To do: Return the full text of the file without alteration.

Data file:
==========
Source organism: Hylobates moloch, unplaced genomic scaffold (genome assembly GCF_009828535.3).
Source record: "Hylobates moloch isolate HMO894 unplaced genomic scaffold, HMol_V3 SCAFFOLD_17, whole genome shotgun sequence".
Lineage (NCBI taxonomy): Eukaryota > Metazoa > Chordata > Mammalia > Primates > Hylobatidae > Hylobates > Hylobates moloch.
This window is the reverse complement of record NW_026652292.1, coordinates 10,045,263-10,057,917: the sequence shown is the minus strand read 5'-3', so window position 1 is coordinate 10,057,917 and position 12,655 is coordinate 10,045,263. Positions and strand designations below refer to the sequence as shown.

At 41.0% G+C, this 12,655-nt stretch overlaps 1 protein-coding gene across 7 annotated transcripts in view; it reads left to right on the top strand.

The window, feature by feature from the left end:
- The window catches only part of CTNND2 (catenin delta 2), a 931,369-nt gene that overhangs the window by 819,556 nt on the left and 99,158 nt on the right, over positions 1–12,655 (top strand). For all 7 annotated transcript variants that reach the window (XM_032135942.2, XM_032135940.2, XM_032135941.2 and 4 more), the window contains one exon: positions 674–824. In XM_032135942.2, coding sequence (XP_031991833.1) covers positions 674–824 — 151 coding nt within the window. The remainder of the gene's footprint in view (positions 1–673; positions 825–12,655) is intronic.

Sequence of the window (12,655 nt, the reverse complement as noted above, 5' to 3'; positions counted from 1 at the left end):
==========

Source organism: Hylobates moloch, unplaced genomic scaffold (genome assembly GCF_009828535.3).
Source record: "Hylobates moloch isolate HMO894 unplaced genomic scaffold, HMol_V3 SCAFFOLD_17, whole genome shotgun sequence".
Lineage (NCBI taxonomy): Eukaryota > Metazoa > Chordata > Mammalia > Primates > Hylobatidae > Hylobates > Hylobates moloch.
This window is the reverse complement of record NW_026652292.1, coordinates 10,045,263-10,057,917: the sequence shown is the minus strand read 5'-3', so window position 1 is coordinate 10,057,917 and position 12,655 is coordinate 10,045,263. Positions and strand designations below refer to the sequence as shown.

At 41.0% G+C, this 12,655-nt stretch overlaps 1 protein-coding gene across 7 annotated transcripts in view; it reads left to right on the top strand.

The window, feature by feature from the left end:
- The window catches only part of CTNND2 (catenin delta 2), a 931,369-nt gene that overhangs the window by 819,556 nt on the left and 99,158 nt on the right, over positions 1–12,655 (top strand). For all 7 annotated transcript variants that reach the window (XM_032135942.2, XM_032135940.2, XM_032135941.2 and 4 more), the window contains one exon: positions 674–824. In XM_032135942.2, coding sequence (XP_031991833.1) covers positions 674–824 — 151 coding nt within the window. The remainder of the gene's footprint in view (positions 1–673; positions 825–12,655) is intronic.

Sequence of the window (12,655 nt, the reverse complement as noted above, 5' to 3'; positions counted from 1 at the left end):